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Individual study: Supplementary feeding of red deer Cervus elaphus reduces winter spruce bark browsing in field enclosures, Slovakia

Published source details

Rajský M., Vodňanský M., Hell P., Slamečka J., Kropil K. & Rajský D. (2008) Influence supplementary feeding on bark browsing by red deer (Cervus elaphus) under experimental conditions. European Journal of Wildlife Research, 54, 701-708

Summary

Significant economic loss is caused in some Slovakian forests by large vertebrate herbivores (mainly red deer Cervus elaphus), including via tree damage due to bark browsing. It is generally accepted that supplementary feeding can reduce such damage. Here, the effect of various supplementary feeds on spruce bark browsing intensity in winter was studied in red deer held in outdoor enclosures.

The experiment (December 2006 to March 2007) was undertaken in two periods using the same red deer (15 females, 4-6 years old). In the first period (A), the supplementary feeds were available for 24 h, in the second (B), commencing 21 days later, access to feed was restricted to hours of darkness (17:00-07:00 h); this was to simulate conditions in areas heavily disturbed by hunting in which game animals rest in cover during the day, emerging to graze/browse during the night only. Each period consisted of a 21 day 'preliminary period' (to allow the deer to adjust to the pens and feed), followed by a 10 day 'main period' when feed intake was recorded daily.

The 15 deer were divided into five groups of three, placed in 2,500 m² pens and randomly allocated one of five dietary treatments (feed, and water, available ad libitum):

C - (control) meadow hay only;
GS - meadow hay and grass silage;
MS - meadow hay and maize silage;
MSO - meadow hay and maize silage with oats;
PC - meadow hay and pelleted concentrate.


Each day, fresh spruce (species not given in original paper) stems 200 cm long x 6-20 cm thick were placed in each pen. The amount of browsed bark was estimated.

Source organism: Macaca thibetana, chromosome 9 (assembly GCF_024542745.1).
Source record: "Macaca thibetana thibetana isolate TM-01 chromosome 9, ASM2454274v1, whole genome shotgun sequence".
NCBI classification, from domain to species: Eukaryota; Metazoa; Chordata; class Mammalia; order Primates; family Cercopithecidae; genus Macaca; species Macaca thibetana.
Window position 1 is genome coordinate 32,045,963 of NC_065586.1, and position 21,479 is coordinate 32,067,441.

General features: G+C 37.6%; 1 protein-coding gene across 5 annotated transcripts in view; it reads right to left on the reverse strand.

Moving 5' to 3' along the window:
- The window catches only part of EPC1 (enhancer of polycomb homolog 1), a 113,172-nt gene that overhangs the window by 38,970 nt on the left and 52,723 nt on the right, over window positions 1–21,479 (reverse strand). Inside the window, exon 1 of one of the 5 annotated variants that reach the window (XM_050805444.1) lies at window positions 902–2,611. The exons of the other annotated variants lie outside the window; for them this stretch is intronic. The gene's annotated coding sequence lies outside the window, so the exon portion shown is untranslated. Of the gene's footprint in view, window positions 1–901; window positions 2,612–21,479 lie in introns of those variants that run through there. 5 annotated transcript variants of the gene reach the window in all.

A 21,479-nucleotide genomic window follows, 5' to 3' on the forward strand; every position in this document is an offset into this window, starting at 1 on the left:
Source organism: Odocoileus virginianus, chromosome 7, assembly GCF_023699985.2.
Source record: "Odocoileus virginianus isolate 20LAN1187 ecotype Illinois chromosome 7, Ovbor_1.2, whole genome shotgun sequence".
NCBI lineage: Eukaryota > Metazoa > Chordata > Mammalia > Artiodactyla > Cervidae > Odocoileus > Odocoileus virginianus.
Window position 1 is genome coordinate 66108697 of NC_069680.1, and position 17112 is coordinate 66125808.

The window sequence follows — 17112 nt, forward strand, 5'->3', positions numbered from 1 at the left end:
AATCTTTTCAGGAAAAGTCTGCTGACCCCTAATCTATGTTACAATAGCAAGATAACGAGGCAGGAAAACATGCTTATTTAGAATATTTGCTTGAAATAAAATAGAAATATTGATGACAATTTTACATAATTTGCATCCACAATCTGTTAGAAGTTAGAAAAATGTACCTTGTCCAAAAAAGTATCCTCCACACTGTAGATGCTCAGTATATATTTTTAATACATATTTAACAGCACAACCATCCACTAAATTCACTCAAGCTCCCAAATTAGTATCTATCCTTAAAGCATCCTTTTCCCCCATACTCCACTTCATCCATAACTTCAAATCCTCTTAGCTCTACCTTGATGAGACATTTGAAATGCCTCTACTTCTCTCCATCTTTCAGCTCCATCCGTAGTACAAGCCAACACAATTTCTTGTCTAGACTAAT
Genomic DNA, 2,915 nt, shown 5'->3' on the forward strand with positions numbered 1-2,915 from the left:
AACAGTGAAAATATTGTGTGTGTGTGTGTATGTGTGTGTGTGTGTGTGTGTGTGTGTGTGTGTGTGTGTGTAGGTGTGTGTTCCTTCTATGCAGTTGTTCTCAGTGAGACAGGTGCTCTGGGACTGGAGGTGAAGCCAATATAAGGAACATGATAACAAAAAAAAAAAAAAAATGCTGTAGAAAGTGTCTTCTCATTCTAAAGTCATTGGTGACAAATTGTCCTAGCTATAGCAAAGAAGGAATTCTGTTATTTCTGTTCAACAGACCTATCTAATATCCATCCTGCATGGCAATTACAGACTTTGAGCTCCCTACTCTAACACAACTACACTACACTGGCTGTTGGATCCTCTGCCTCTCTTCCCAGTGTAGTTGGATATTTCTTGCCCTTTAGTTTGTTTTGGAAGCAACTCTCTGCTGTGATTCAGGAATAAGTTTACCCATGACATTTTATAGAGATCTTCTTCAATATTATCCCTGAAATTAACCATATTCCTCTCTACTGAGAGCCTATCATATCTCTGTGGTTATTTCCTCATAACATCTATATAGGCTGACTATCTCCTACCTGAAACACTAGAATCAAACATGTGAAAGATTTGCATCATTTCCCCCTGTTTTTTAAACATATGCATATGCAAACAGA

Average daily spruce bark consumption in the control group in period A was 1,053 g, in the other groups it was very much lower (6 to 20 g). In period B (simulating disturbed hunting areas), bark consumption in all groups increased considerably; the highest increases occured in groups GS (430 vs. 19 g/day) and MS (101 vs. 6 g/day).

In period A, the highest dry matter intake occurred in group MS (2,816 g/day) and the lowest in GS (2,307 g/day). In period B, the highest (2,763 g/day) and the lowest (2,153 g/day) dry matter intake occurred in groups PC and MSO, respectively.

Conclusions: If red deer are provided supplementary food in an attempt to reduce bark browsing, the authors recommend that hay should be combined with maize silage, grass silage or concentrate; results indicate that the deer kept in the enclosures were in fact unable to maintain body weight when meadow hay was the sole supplemental food. The study also indicates that bark browsing may increase considerably if deer are prevented from feeding during the day.


Note: If using or referring to this published study, please read and quote the original paper, this can be viewed at:

http://www.springerlink.com/content/qt8161276g471324/fulltext.pdf